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Kids in the Kitchen

Posted by: Jessica Karr, Brand Ambassador, Baby Boot Camp Columbus on Sunday, February 16, 2020

What do you want mealtime to look like in your home? Less stressful? Maybe a little more fun? Do you have dreams of your kids being involved and it not being complete chaos? No promises on that last one, but here are a few tips to get mealtime running a little more smoothly for the family.


Find a time once each week to look ahead at your family schedule. In our home, we write our activities and appointments for the week ahead on a Sunday-Saturday whiteboard. This helps us figure out which nights we’ll need to plan on leftovers or take-out, and which nights we have time to cook. It looks something like this…


Sunday- No plans, Italian Veggie Bake

Monday- After work Physical Therapy,  Leftover Italian Veggie Bake

Tuesday - Baby Boot Camp @6:15pm, 30 minute Spinach and Tortellini Soup

Wednesday - After work meeting,  Leftover Soup

Thursday - After work appointment,  Freezer leftovers

Friday - No plans,  Homemade Veggie Pizza

Saturday - Date night! WOOT WOOT! 

Every Friday night we write out our schedule, find recipes, write a grocery list cross-referencing what we already have in stock, then do our grocery shopping on Saturday. (Shout out to my husband who shops for us while I’m at Baby Boot Camp! xoxo) We typically double the recipe to ensure we have enough for leftovers. This means we only need to cook every other day. We also rarely throw away food. Instead, we freeze it to enjoy at a later (and busier) day! 


Making homemade granola bars has become routine and something our 3 year-old loves to do with us. It might have something to do with the chocolate chips and licking the peanut-buttery spatula! It’s important to us because we love having a healthy snack to pack on-the-go (see recipe below). Hard boiling eggs in the instant pot is easy because you don’t have to watch the pot. We keep the eggs on-hand in the fridge for lunch salads and snacks. Prepping 3 cups of overnight oats at a time makes breakfast quick and convenient. Making individual smoothie freezer packs 5-10 at a time not only cuts back on the number of times you need to get the ingredients out, but also keeps fresh food from going bad...AND makes your smoothies extra cold! These things do take time. But like most things, this prep gets easier with practice.

In the long run it’s less stress and much healthier. 



In my experience, embracing the presence of your kids in the kitchen is easier than trying to cook alone. Depending on the age, they can be present, involved and it can be fun and educational!

  • Infants: Baby-wearing is a game changer! Using your favorite baby carrier, like the Mountain Buggy Juno and wearing them in front or back keeps the baby calm and keeps parents’ hands free. You can talk to them about what you are doing to keep them entertained. In a nearby highchair, infants can touch and smell ingredients to gain exposure. Put dry beans or rice in a Tupperware container for them to shake and observe. Under your close eye, let them touch large pieces of food like whole carrots, potatoes, and celery. Talk about colors and textures.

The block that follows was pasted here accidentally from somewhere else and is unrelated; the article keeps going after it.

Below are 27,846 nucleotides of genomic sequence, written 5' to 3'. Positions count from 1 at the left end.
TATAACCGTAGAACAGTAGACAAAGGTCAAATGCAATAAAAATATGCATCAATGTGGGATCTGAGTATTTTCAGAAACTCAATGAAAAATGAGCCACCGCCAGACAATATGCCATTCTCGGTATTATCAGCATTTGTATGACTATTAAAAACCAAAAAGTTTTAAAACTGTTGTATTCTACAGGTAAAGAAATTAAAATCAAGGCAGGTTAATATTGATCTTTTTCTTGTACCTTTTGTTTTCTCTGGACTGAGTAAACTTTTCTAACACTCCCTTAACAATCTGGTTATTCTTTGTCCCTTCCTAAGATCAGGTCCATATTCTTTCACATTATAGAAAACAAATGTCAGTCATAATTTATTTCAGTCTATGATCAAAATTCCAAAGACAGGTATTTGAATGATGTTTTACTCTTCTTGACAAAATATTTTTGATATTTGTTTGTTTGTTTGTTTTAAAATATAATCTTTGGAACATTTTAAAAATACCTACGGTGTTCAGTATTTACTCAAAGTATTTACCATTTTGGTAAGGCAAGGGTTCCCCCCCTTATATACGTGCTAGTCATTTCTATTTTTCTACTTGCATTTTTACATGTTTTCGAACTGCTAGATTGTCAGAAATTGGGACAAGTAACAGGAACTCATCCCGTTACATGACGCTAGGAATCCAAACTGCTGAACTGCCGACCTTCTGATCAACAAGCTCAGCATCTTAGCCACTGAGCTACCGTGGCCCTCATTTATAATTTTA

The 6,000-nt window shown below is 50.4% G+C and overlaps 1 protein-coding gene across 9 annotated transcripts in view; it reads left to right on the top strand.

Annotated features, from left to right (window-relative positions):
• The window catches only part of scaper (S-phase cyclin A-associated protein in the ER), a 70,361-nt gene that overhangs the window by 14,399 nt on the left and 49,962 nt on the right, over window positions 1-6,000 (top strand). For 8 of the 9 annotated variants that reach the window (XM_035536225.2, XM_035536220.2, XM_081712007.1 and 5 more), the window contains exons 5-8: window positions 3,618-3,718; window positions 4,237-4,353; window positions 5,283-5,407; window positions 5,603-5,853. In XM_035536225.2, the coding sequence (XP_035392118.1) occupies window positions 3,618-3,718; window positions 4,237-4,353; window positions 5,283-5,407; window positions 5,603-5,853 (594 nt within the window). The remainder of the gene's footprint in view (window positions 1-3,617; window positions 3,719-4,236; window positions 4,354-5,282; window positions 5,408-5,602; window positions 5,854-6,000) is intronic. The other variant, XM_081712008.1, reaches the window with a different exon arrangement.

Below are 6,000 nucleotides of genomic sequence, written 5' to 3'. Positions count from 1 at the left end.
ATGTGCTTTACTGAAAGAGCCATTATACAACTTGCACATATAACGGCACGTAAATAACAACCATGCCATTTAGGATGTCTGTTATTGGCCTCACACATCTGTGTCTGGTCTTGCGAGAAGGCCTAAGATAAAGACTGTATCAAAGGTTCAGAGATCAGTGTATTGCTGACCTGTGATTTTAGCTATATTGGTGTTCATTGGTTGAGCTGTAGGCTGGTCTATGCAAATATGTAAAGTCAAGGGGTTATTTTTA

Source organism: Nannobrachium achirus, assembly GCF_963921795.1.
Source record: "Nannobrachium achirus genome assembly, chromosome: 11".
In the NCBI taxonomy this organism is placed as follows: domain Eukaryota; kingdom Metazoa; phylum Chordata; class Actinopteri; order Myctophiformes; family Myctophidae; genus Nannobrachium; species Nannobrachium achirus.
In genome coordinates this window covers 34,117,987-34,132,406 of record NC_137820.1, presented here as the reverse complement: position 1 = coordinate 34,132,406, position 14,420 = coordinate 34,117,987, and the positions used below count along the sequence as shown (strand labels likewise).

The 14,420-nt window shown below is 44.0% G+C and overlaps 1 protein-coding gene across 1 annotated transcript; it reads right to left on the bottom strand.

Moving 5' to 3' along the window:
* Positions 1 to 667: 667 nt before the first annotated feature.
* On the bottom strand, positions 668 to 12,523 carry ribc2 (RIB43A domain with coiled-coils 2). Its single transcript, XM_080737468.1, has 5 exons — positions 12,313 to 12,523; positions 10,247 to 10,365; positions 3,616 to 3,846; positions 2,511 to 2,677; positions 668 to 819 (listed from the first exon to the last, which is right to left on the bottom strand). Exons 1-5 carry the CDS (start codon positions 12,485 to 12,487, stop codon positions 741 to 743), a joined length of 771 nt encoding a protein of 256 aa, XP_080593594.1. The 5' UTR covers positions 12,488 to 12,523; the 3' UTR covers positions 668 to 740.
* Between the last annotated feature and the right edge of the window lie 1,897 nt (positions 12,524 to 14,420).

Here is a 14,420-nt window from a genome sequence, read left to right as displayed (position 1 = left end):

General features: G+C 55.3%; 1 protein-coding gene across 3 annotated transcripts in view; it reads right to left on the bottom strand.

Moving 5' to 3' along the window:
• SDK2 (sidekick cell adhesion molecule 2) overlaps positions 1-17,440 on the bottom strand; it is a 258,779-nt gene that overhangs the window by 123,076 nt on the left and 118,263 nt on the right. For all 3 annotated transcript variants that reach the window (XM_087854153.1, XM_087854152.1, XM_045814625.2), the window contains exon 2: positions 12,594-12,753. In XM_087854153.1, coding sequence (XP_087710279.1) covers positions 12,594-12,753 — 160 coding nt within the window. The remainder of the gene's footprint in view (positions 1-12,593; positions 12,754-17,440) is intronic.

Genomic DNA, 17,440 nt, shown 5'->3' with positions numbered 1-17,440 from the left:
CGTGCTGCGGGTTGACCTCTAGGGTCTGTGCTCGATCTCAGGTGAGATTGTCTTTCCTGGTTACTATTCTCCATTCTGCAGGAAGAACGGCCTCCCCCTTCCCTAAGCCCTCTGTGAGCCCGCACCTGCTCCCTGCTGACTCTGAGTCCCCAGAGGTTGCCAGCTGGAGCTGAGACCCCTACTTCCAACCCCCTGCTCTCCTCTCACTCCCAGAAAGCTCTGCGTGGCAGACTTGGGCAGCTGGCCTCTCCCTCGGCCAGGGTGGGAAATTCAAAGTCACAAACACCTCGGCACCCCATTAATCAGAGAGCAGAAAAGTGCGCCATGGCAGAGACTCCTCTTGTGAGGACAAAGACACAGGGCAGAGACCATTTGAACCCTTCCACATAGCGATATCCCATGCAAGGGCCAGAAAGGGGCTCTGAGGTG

• Toddlers: Use your favorite stool or learning tower to get your toddler at counter height. Let them touch, taste, and cut the food with kid-friendly utensils. Allowing them to dump ingredients together and stir can be messy but valuable in the overall development. Exposure to ingredients gets them used to different smells and textures. Talk about where our food comes from and how it grows. They might even be more likely to eat their meal since they’re involved in the making of it! It’s also fun to set up a playful activity alongside your dinner prep. Using dry noodles of all shapes (alphabet noodles for the win) to stick into play-doh. Dry spaghetti noodles can be stuck inside an upside down strainer (Warning: they can also broken into 100 pieces!)
  • School-age: If you start young, by this age your children have seen you move through the kitchen and hve practiced some basic skill-building of their own. The goal is to build confidence not just in them but in yourself! Older children can read recipes out loud, find the correct measuring cup/spoons, read spice labels, and can get more involved in the hard stuff like hot pot stirring. Who knows, they might even want to cook something for you one day! Wouldn’t that be a dream?!

If this seems like a far cry from your current mealtime scenario, I urge you to try just one of these tips. We would love to know what you think!



Homemade Granola Bars

5 Cups dry oats

1 Cup peanut butter

½ Cup honey

2 tsp cinnamon

2 tsp vanilla

2 Tbsp ground flaxseed (flaxseed meal)

1 Cup milk

  1. Pre-heat oven to 350

  2. Combine all ingredients except milk and mix well with a spatula

  3. Add-in milk last and mix until absorbed

  4. Press into greased 9x13 pan

  5. Press-in any add-ins (nuts, dried berries, chocolate chips)

  6. Bake 18 minutes

  7. Cool 20 minutes

  8. Cut into 16 bars

  9. Wrap individually and freeze up to 3 weeks

  10. Thaw at room temp or unwrap and microwave 10 seconds

    Jessica Karr is a K-6 Art teacher from Ohio, but she’s most proud of her job titles as wife (to Sam) and mom (to 3-year-old Luke). With her Master in Art Education degree, she advocates to bring creativity into all aspects of life. Jessica enjoys cooking healthy treats with her family while balancing it out with the latest Jeni’s Ice Cream flavors. She has been a member of Baby Boot Camp Columbus since it opened in June 2016 and is a 2020 Baby Boot Camp Ambassador. 

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